Windows 10 KB4053579 fixes problems caused by previous updates

Ivan Jenic
by Ivan Jenic
Troubleshooting Expert
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Another moth, another Patch Tuesday for Microsoft’s. Along with other updates, Redmond pushed cumulative update KB4053579 for Windows 10 Version 1607 (Anniversary Update) and Windows Server 2016. The new update changes the OS build number to 14393.1944.

As that’s the case with most cumulative updates for Windows, update KB4053579 brings no new features to the system. Just bug fixes and system improvements.

Here’s the complete changelog of cumulative update KB4053579 for Windows 10 v1607 and Windows Server 2016:

  • Addresses issue where users of SQL Server Reporting Services may not be able to use the scrollbar in a drop-down list.

  • Addresses additional issues with updated time zone information.

  • Addresses issue where, after you install KB4041688, KB4052231, or KB4048953, the error “CDPUserSvc_XXXX has stopped working” appears. Additionally, this resolves the logging of Event ID 1000 in the Application event log. It notes that svchost.exe_CDPUserSvc_XXXX stopped working and the faulting module name is “cdp.dll”.

  • Security updates to the Microsoft Scripting Engine and Microsoft Edge.

Besides KB4053579, Microsoft also released cumulative updates for all supported versions of Windows 10, including: cumulative update KB4054517 for Windows 10 v1705 (Fall Creators Update), cumulative KB4053580 for Windows 10 v1703, and KB4053578 for Windows 10 v1511.

For more info about cumulative update KB4053579, as well as other updates released this Patch Tuesday, visit Microsoft’s official Update History page.

To download Windows 10 cumulative update KB4053579, simply go to Settings > Updates & Security, and check for updates. Or you can download and install the update manually from Microsoft Update Catalog.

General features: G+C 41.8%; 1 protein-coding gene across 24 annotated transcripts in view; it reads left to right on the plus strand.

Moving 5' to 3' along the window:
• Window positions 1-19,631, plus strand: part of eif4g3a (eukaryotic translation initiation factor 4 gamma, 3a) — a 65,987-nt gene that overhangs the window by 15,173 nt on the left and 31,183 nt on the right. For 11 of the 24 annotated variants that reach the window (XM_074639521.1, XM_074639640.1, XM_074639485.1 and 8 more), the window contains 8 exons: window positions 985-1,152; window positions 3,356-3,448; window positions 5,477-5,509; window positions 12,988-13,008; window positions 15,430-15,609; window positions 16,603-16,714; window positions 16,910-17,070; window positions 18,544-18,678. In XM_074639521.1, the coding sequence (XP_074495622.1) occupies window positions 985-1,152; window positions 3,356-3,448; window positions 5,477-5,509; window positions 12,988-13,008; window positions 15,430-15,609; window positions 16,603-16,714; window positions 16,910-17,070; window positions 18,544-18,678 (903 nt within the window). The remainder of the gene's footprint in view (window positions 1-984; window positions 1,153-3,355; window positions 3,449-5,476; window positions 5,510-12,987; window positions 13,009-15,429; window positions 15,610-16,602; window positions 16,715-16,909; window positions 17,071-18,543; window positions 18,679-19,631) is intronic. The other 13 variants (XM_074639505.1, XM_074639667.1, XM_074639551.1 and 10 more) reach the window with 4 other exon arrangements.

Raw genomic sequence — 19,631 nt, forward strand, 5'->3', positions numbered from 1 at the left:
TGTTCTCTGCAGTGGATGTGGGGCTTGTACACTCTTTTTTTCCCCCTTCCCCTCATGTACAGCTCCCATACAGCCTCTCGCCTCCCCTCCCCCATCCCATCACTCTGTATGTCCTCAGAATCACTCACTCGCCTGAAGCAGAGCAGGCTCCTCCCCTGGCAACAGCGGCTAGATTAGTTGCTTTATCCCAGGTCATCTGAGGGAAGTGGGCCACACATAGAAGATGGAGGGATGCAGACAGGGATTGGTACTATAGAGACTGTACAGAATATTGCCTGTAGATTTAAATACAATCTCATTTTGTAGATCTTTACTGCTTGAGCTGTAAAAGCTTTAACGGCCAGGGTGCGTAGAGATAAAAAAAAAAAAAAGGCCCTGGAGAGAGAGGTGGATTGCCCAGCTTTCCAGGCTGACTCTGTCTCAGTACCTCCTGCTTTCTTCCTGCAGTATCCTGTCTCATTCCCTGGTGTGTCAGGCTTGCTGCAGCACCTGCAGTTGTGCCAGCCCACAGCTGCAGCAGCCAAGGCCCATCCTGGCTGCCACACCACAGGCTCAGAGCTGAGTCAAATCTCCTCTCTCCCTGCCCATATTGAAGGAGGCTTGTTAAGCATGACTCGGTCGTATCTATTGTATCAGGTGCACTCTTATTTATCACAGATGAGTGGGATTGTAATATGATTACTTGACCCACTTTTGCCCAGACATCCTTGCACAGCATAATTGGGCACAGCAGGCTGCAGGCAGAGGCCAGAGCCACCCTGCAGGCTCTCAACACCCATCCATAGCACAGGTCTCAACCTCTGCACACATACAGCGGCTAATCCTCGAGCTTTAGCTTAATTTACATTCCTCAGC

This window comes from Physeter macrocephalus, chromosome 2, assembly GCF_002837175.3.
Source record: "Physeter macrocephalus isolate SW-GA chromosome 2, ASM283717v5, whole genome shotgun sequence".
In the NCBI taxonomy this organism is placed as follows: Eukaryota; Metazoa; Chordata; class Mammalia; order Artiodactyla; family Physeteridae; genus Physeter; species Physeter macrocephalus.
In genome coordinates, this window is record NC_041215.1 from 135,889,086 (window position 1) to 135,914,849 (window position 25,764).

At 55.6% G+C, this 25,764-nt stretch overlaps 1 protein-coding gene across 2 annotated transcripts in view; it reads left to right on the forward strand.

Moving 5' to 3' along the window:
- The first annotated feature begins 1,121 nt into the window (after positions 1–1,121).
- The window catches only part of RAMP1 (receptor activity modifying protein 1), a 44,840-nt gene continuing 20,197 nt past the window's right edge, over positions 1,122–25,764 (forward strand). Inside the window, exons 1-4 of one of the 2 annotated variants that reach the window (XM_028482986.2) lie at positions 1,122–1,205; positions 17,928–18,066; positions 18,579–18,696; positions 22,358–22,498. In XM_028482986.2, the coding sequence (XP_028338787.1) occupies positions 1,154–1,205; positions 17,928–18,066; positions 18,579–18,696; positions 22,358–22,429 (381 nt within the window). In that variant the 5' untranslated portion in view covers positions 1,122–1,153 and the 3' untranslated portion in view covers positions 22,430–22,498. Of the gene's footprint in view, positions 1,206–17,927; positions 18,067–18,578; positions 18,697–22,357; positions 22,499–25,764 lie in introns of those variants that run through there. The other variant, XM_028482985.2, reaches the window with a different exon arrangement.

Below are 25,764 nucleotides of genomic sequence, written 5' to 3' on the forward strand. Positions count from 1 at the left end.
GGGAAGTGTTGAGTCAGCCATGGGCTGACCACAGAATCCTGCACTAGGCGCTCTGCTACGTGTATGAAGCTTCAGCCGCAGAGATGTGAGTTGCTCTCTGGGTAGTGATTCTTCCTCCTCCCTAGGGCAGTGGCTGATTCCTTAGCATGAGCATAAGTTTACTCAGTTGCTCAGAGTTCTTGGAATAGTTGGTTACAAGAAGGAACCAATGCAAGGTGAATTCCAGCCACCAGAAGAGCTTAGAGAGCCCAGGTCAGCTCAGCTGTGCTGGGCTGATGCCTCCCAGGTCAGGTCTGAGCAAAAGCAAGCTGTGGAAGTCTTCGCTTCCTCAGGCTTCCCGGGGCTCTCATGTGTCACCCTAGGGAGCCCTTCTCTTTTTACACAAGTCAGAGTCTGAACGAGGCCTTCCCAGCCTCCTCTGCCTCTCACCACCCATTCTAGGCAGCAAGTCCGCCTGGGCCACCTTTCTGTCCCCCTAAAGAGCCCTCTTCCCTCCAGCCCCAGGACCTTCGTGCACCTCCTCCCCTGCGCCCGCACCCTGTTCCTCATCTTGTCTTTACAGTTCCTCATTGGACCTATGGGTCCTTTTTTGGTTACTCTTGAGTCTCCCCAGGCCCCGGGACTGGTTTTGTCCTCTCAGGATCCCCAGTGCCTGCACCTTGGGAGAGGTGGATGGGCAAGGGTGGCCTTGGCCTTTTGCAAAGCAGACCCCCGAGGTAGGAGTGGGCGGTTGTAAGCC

So far, we haven’t noticed any problems caused by this cumulative update. If you experienced any issues upon installing update KB4053579 on your computer, feel free to let us know in the comments down below.

  • Yeah, I get it. Micorsoft WIndows is a “service,” so they feel they can come into my PC and mess around with no repercussions. I wonder what the monetary impact of these unwanted and bricking updates does to the US economy every year? I can no longer set it to not update, just defer. And really, that doesn’t mean much, because there will come a day, like mine did today, where my computer was bricked again by an update I didn’t ask for. OK, so it’s not bricked, but now, my HDD does not stop spinning. It runs at 100% all the time, which makes it excruciating to do anything. If I had a dollar for every minute I was down because of Microsoft “upgrading my service”, I’d be able to take a nice vacation. They have done more egregious things to my company than any hacker. It is ridiculous. I want to permanently disable any updates. How can I? Very frustrating.